More than 50 units of the Mercedes Maybach GLS 600, priced at ₹2.43 crore (ex showroom) and launched in India on Tuesday, have already been booked. In a sign that luxury car makers like Mercedes, BMW, Audi and more may come out of the pandemic storm bruised but not severely injured may well be on the proverbial wall. And while Covid-19 pandemic has had an adverse impact on the auto industry at large, it is the luxury car segment, small as it may be in India, that could emerge stronger before those in the mass-market passenger vehicle segment.
One of the possible reasons for luxury car makers faring better and emerging out of pandemic blues quicker could be that the lockdown and restrictions may not have affected luxury car buyers as much as those in the mass-market segment. High-net-worth individuals (HNWI) may have only pushed back purchase decisions rather than put these off completely. On the contrary, the salaried class, or a large chunk of it at least, has had to mostly face salary cuts and are more likely to strongly re-think car-buying decisions. Credit rating agency ICRA also pointed out that the domestic passenger vehicle (PV) segment - largely powered by mass-market cars - would also see a softening of demand due to the spread of pandemic to hinterlands.
Another factor that could help luxury car manufactures is that some of the key players have a strong lineup of existing and/or new offerings. Mercedes has confirmed its plans of 15 products for India this calendar year are in place. Audi has been gearing up to drive in its e-tron EV. And Volvo hasn't announced any plans to push back its EV launch timelines so far. There's however, not much yet that is happening as far as OEMs playing in the mass-market are concerned. Hyudnai, for instance, is readying the Alcazar and even if a launch is imminent, there's no confirmed date yet. The updated Maruti Celerio has no launch timelines either. Tata Motors launched Safari to positive response earlier this year but are yet to make any product-related announcements yet. Skoda may be the only exception here and has the new Octavia and the all-new Kushaq ready for launch.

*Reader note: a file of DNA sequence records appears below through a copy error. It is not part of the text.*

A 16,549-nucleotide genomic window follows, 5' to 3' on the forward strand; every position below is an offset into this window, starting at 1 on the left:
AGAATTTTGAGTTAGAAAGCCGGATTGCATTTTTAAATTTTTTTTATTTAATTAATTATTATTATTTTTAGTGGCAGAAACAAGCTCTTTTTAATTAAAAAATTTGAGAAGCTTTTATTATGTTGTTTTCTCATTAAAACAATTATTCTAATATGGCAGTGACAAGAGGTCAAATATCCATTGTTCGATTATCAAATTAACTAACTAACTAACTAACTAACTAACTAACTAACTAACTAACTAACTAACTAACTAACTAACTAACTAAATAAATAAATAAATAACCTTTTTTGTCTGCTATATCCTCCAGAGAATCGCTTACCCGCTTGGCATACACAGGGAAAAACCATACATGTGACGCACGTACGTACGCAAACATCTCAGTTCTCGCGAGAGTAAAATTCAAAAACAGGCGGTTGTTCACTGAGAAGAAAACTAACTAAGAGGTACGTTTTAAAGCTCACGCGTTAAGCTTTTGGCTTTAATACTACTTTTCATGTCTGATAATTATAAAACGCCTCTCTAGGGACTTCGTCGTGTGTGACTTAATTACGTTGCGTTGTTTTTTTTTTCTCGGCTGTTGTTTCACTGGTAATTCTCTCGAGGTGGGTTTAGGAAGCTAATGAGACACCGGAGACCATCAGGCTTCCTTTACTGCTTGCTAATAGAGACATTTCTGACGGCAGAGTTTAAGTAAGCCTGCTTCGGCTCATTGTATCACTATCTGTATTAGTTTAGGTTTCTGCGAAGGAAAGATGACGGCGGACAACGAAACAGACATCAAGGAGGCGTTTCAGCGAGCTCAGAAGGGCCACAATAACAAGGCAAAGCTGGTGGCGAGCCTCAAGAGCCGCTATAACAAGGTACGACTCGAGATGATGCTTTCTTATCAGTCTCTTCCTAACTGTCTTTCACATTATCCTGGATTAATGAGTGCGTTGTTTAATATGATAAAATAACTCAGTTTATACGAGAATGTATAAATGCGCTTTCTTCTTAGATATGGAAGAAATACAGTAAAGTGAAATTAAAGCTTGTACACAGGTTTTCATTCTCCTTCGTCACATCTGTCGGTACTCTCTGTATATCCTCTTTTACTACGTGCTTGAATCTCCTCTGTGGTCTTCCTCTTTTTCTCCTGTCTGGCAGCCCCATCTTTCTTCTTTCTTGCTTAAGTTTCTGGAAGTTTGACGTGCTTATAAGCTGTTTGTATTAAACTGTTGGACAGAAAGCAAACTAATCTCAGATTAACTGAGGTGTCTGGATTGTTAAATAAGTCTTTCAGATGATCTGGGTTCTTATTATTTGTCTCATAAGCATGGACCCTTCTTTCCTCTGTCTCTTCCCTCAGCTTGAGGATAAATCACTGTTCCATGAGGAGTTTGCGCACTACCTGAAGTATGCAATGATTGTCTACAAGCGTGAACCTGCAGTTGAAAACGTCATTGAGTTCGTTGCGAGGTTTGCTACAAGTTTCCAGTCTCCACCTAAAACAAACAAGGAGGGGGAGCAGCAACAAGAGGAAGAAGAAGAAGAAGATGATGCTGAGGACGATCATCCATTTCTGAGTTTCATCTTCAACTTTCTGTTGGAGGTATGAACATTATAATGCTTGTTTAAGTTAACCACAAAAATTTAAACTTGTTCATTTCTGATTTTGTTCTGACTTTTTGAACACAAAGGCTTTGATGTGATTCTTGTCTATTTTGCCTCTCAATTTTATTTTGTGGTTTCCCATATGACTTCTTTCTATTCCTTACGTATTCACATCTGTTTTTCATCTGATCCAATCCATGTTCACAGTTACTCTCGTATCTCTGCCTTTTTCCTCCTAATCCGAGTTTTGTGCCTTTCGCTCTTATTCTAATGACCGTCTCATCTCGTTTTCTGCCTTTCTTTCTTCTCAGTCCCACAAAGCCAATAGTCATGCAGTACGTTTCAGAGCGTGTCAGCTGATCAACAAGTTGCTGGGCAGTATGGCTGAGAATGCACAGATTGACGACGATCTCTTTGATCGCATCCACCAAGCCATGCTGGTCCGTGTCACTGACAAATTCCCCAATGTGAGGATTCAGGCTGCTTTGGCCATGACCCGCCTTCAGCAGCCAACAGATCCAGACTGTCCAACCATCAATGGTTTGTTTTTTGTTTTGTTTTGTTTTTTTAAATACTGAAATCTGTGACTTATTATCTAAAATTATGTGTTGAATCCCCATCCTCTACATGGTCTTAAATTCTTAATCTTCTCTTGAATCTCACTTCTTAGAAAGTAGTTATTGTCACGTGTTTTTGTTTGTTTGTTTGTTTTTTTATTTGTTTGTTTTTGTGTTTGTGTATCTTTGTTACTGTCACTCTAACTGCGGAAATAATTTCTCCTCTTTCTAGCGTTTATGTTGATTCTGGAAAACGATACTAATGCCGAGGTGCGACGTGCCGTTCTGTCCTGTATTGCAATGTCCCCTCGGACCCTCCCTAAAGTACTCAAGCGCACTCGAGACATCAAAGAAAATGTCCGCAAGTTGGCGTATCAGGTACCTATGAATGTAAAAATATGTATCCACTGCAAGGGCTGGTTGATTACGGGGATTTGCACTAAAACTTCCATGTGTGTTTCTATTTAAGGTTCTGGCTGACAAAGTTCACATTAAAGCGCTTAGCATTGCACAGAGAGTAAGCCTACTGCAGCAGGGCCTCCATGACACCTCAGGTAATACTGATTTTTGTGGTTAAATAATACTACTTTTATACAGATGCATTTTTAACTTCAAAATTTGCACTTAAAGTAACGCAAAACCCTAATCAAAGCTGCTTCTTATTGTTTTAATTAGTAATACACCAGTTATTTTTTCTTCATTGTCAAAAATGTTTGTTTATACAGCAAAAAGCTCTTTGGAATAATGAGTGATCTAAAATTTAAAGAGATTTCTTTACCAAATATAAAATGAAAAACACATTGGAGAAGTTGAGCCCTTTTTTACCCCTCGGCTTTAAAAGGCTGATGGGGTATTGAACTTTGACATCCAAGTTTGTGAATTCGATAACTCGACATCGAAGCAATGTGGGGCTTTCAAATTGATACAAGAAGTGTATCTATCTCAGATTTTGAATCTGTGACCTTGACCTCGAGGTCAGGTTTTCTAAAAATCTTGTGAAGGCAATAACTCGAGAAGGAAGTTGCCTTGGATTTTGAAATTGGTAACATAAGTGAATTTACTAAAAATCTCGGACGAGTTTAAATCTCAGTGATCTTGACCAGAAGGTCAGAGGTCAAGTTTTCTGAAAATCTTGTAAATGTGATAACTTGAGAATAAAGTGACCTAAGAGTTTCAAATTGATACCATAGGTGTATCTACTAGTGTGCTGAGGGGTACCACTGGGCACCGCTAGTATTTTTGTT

Most industry experts agree that it is going to be a bit of a wait and watch scenario for OEMs, especially those in the non-luxury segment. "The state of the (auto) industry could hardly be worse," Murad Ali Baig, auto expert and industry veteran, recently said during an interaction with HT Auto. "Let me say very bluntly - in the short term, it would be quite bad. Not only have people been immobilized during this lockdown, they have also been short of finances. Earnings and savings have been affected."
There are also others who argue that the record rates of petrol and diesel are likely to have some detrimental impact on cars. Customers could indeed take triple-digit rates into strong consideration when making purchase decisions.
But it is the need for personal mobility that still remains a hope for most OEMs in mass-market space. "It all really depends on how quickly Covid cases go down," said Shashank Srivastava. "And if it (pandemic) goes away quickly, then I can say human sentiments are very transient. It can become as positive as quickly it becomes negative."
MG Motors' Gaurav Gupta agrees for most parts. "I am not saying there will be a faster rebound (when compared to last year). I am saying that the automotive industry provides a safe mobility bubble and post massive vaccination drive, there will be mobility of people," he says, adding that the months of July and August would be crucial to gauge trends.